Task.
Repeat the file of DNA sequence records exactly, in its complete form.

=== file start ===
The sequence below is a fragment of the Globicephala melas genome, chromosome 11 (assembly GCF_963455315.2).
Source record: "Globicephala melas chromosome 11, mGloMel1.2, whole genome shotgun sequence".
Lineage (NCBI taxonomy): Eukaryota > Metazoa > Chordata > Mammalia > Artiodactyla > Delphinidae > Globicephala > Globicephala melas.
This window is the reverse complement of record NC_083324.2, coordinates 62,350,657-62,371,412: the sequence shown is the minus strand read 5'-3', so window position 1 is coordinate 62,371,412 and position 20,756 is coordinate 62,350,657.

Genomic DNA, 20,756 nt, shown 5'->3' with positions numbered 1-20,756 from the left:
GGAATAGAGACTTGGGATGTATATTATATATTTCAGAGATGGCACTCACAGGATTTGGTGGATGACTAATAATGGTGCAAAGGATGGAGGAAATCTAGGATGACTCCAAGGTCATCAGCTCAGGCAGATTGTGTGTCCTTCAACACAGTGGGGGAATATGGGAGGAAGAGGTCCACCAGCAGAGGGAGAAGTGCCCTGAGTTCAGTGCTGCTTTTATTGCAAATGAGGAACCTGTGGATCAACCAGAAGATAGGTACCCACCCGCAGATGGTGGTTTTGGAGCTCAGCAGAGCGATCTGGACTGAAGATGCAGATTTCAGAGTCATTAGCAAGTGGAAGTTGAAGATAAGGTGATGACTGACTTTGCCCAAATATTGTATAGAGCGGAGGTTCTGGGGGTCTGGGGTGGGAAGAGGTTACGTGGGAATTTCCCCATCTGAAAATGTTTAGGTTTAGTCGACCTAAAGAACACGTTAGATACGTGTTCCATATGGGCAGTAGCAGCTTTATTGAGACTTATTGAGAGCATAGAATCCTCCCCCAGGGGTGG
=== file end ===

The sequence below is a fragment of the Globicephala melas genome, chromosome 11 (assembly GCF_963455315.2).
Source record: "Globicephala melas chromosome 11, mGloMel1.2, whole genome shotgun sequence".
Lineage (NCBI taxonomy): Eukaryota > Metazoa > Chordata > Mammalia > Artiodactyla > Delphinidae > Globicephala > Globicephala melas.
This window is the reverse complement of record NC_083324.2, coordinates 62,350,657-62,371,412: the sequence shown is the minus strand read 5'-3', so window position 1 is coordinate 62,371,412 and position 20,756 is coordinate 62,350,657.

Genomic DNA, 20,756 nt, shown 5'->3' with positions numbered 1-20,756 from the left:
GGAATAGAGACTTGGGATGTATATTATATATTTCAGAGATGGCACTCACAGGATTTGGTGGATGACTAATAATGGTGCAAAGGATGGAGGAAATCTAGGATGACTCCAAGGTCATCAGCTCAGGCAGATTGTGTGTCCTTCAACACAGTGGGGGAATATGGGAGGAAGAGGTCCACCAGCAGAGGGAGAAGTGCCCTGAGTTCAGTGCTGCTTTTATTGCAAATGAGGAACCTGTGGATCAACCAGAAGATAGGTACCCACCCGCAGATGGTGGTTTTGGAGCTCAGCAGAGCGATCTGGACTGAAGATGCAGATTTCAGAGTCATTAGCAAGTGGAAGTTGAAGATAAGGTGATGACTGACTTTGCCCAAATATTGTATAGAGCGGAGGTTCTGGGGGTCTGGGGTGGGAAGAGGTTACGTGGGAATTTCCCCATCTGAAAATGTTTAGGTTTAGTCGACCTAAAGAACACGTTAGATACGTGTTCCATATGGGCAGTAGCAGCTTTATTGAGACTTATTGAGAGCATAGAATCCTCCCCCAGGGGTGG